a1 Department of Family Medicine, Clalit Health Services, Haifa and Western Galilee District, The Ruth & Bruce Rappaport Faculty of Medicine, Technion-Israel Institute of Technology, Israel
Background In many countries there is a gap between the clinical evidence for cardiovascular disease (CVD) prevention and implementation in clinical practice. Inadequate control of cardiovascular risk factors and underutilization of aspirin, statins, angiotensin converting enzyme inhibitors and β-blockers are well-established examples. The optimal approach to implementation of CVD prevention in clinical practice is still under debate. The screening and monitoring (SaM) approach is based on cyclic monitoring and individual treatment of patients with cardiovascular risk factors in the primary care setting. After achieving improvements in risk factor levels and in the use of preventive medications in a pilot study, it was decided to test the efficacy of this approach in a larger population at risk.
Methods Five primary care clinics adopted the SaM approach. A total of 1622 patients with established CVD, diabetes mellitus or hypertension were assessed by their family physicians for cardiovascular risk factors and use of medications for cardiovascular risk reduction. Interventions were made according to accepted clinical guidelines. Cardiovascular risk factor levels and the use of medications for CVD prevention were retrospectively analyzed.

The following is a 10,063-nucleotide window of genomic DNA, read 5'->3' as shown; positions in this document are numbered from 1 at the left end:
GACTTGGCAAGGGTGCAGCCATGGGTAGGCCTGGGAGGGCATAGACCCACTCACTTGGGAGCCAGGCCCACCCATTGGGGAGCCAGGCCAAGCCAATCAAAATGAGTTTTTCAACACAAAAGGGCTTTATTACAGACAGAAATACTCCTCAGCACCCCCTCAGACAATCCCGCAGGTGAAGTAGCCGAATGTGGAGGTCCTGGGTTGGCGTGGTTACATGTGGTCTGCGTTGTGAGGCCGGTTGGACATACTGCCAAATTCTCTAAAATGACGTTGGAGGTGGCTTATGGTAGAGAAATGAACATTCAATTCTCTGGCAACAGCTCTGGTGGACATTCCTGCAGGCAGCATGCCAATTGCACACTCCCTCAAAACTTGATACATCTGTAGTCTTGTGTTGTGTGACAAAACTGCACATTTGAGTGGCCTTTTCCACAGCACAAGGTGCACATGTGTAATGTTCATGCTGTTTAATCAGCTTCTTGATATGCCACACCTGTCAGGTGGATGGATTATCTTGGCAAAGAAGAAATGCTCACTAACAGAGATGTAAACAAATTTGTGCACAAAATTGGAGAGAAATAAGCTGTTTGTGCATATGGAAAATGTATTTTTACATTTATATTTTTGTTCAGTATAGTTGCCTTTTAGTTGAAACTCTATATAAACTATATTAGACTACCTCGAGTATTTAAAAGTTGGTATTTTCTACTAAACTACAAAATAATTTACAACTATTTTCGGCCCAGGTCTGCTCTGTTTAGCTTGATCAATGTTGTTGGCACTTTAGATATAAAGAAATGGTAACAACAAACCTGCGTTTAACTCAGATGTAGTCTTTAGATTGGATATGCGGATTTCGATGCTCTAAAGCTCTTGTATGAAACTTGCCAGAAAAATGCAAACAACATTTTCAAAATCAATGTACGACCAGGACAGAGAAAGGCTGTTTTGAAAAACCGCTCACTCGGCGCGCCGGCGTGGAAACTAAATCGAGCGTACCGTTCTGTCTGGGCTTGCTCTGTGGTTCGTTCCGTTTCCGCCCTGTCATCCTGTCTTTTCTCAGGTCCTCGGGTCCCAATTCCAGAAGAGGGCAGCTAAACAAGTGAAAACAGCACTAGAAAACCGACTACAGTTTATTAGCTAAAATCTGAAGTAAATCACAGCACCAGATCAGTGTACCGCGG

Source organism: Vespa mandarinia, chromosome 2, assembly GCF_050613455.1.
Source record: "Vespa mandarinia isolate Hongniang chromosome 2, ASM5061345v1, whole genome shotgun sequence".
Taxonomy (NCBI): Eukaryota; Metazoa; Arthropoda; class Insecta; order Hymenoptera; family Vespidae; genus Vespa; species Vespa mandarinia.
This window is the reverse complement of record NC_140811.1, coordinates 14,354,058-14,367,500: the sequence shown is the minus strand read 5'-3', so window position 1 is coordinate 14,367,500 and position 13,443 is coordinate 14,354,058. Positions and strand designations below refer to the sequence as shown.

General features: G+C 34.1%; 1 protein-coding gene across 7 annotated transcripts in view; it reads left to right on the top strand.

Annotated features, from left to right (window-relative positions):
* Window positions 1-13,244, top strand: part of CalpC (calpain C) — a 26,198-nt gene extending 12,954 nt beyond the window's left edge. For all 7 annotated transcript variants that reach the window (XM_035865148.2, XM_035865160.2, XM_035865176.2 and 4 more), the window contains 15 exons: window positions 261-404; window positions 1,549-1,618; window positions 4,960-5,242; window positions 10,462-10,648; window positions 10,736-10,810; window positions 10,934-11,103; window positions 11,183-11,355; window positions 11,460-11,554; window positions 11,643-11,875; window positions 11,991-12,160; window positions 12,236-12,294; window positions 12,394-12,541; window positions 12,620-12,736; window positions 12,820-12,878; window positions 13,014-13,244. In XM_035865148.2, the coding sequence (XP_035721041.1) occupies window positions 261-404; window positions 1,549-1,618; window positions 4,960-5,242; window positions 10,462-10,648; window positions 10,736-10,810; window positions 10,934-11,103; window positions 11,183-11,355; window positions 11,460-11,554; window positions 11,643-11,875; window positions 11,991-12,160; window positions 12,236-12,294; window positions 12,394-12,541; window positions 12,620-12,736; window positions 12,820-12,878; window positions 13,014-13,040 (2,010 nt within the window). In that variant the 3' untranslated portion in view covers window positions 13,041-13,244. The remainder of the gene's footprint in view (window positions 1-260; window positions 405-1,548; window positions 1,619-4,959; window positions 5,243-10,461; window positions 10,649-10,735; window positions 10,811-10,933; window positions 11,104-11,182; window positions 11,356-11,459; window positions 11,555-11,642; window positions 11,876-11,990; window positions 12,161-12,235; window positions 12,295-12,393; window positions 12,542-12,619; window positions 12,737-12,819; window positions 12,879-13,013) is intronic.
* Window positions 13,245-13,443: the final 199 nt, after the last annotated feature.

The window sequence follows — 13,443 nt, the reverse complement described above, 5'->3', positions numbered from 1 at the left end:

Results The results demonstrated significant reductions in blood pressure, hemoglobin A1c and low-density lipoprotein-cholesterol levels, as well as significant increases in the use of medications for CVD prevention.
Conclusion A systematic approach to CVD reduction, with an emphasis on multiple risk factor assessment and use of preventive medications in patients at cardiovascular risk, yielded significant improvements in measures of the quality of preventive care.
(Received March 31 2009)
(Accepted November 01 2009)
(Online publication December 10 2009)